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Haunted: Treasure Holt, Clacton-on-Sea, Essex

Haunted: Treasure Holt, Clacton-on-Sea, Essex

| On 19, Jun 2017

 


The Hauntings of Treasure Holt

Treasure Holt is located on the edge of the Holland Marshes.

Today it’s easy to get to but in bygone days it was quite an isolated location only accessible by horse and cart or on foot!

If you turned up at Treasure Holt today, you’ll find a small garden centre and a private home.

For a majority of its life the house was actually a coaching inn.

The building is very old… it dates back to 1138 when it was first called Perles or the Pearls Farm.

Between 1645 and 1832, the area of Clacton-on-Sea was notorious for smugglers.

Treasure Holt, with its isolated location, became the number one hang-out for the local smugglers and with them its history becomes a little darker!

At the beginning of the 1600s, Treasure Holt was used by the smugglers to hide themselves and their contraband.

The unscrupulous couple who owned the inn at this time were more than happy to help the smugglers.

In fact they were more than hospitable… they even gave permission for escape tunnels to be dug from the inn!

The smugglers, as a thank you present for their hospitality, gave them a percentage of their loot.

The innkeeper and his wife got up to some terrible acts during their residency at Treasure Holt.

A traveller staying the night at the inn was extremely lucky if he left in the morning with just a fewer amount of his possessions.

You see, a weary traveller was most welcomed at the old inn.

A big meal and a free pint of the pub’s very strong homebrew were waiting for him.

After the meal, the guest was plied with even more pints of the strong stuff until he succumbed and become drowsy.

The innkeeper would then kindly offer him a room for the night to rest his head.

Once asleep, the wife would rummage through his items and steal some of his belongings.

In the morning, if the hung-over guest asked the Innkeeper about his missing stuff, he would tell him that whilst drunk he had paid for the company of his wife.

Now, if the poor traveller was unlucky enough to wake up and catch the wife red handed, then the probability of him leaving Treasure Holt alive quickly diminished!

It’s believed that the innkeeper killed many an unlucky man and dumped their bodies in the forty foot deep well which is still beneath the inn today.

Luckily, a trapdoor and a concrete slab are now covering the opening to the well.

Thank God for health and safety!

Many years ago, the deep well was drained and dozens of human skeletons were discovered heaped in the bottom.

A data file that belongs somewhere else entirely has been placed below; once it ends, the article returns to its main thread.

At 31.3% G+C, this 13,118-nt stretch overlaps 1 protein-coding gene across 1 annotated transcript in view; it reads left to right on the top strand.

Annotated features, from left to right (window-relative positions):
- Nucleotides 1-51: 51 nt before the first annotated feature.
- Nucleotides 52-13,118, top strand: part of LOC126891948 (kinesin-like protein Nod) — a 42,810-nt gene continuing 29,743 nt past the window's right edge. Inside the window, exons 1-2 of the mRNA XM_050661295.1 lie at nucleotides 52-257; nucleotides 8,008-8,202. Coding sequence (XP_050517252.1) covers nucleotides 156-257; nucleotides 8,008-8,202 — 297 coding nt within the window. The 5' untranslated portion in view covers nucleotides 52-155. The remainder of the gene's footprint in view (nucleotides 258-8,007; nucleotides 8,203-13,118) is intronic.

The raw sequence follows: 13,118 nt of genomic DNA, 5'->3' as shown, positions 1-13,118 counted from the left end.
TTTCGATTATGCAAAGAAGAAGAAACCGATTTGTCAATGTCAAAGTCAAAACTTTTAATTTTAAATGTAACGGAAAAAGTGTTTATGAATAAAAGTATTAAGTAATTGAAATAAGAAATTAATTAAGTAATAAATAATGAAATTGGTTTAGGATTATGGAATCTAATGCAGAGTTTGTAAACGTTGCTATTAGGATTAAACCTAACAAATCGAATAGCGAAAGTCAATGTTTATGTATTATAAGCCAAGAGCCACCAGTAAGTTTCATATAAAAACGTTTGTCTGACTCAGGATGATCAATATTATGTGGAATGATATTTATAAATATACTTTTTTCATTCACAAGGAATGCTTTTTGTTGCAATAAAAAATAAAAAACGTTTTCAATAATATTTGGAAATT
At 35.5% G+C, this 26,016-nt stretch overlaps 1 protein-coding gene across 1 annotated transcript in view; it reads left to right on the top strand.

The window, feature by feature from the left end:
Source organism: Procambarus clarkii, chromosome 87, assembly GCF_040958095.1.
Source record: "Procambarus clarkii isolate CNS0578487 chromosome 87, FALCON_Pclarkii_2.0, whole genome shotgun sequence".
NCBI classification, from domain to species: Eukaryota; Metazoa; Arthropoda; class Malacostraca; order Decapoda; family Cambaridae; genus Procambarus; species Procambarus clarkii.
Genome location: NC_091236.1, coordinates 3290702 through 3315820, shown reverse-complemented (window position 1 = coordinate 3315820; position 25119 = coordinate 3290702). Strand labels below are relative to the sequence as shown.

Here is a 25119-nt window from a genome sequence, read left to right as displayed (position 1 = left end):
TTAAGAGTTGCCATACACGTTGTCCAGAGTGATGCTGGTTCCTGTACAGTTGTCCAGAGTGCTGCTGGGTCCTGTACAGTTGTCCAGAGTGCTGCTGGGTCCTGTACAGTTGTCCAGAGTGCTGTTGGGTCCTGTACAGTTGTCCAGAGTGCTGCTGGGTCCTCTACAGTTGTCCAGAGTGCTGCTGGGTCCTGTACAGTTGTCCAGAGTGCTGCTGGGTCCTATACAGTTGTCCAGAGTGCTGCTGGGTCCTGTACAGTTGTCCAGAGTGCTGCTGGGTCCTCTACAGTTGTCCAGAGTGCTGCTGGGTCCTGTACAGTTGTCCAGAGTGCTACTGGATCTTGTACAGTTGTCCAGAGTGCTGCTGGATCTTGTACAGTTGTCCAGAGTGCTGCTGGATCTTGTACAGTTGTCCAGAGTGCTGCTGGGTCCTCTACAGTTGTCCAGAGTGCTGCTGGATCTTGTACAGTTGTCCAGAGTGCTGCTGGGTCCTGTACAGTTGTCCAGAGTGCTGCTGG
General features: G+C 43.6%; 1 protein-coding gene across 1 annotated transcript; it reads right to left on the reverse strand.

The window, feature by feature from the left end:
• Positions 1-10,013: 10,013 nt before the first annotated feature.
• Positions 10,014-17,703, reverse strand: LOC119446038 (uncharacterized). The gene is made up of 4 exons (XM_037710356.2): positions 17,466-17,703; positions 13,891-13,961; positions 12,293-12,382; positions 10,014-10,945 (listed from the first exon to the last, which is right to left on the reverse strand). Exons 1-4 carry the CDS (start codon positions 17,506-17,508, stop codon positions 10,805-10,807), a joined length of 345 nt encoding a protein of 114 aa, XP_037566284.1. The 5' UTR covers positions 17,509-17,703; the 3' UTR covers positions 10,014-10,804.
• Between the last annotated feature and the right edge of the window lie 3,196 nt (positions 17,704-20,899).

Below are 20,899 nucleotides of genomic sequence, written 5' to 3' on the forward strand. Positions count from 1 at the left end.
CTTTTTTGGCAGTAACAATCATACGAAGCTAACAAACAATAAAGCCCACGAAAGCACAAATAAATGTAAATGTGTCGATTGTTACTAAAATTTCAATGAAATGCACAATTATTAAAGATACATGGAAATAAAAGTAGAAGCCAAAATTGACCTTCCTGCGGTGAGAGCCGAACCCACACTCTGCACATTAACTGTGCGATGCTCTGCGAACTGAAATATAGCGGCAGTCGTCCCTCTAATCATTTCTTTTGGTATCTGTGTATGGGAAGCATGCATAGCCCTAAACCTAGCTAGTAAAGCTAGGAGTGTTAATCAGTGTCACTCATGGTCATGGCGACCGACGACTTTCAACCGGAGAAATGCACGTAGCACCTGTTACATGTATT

Furthermore, in 1928, builders found a skeleton of a man under the inn’s floorboards… it had an old buckle, a pipe and some old coins with it!

No one really knows who the skeleton of the man was but more intriguing is why he wasn’t dumped in the well together with the other murder victims.

With Treasure Holts murderous past, you probably won’t be surprised if I told you that the old inn has the odd ghost or two knocking about the place.

But what’s surprising, is that most of the ghosts witnessed at Treasure Holt seem to be harmless.

One of the more common apparitions to be seen at the inn is that of a monk!

It’s said that the innkeeper and his wife coerced the monk to steal from his priory and do other unlawful deeds for them.

He’s repeatedly seen in the grounds of Treasure Holt but funnily enough he’s often seen hovering about a foot in the air.

A common spectral sight in the old inn is that of a lady in a long crinoline dress that silently glides through the lounge and simple vanishes into thin air.

Another ghostly lady seen at the property is that of a blonde woman.

She’s mainly been witnessed sitting in front of the fireplace, but sometimes she’s seen outside riding a white phantom horse along the narrow lane.

It’s believed that she’s an unhappy former owner of the inn!

Some witnesses have even reported seeing the ghost of a cavalier inside Treasure Holt.

It’s not only the house which is said to be haunted…

The grounds and surrounding woodland are said to be just as spooky.

In the front yard, eerie gunshots are often heard in the dead of night.

It’s said that a ghostly skirmish takes place between warring phantom soldiers.

Another apparition that’s been seen is that of a ghostly mob chasing a scared man away from the house.

And finally, there’s the horrific apparition of a highwayman seen swinging from a nearby tree!

 
Bibliography
Carmel King (2009) Haunted Essex. The History Press
Jason Day (2011) Paranormal Essex. The History Press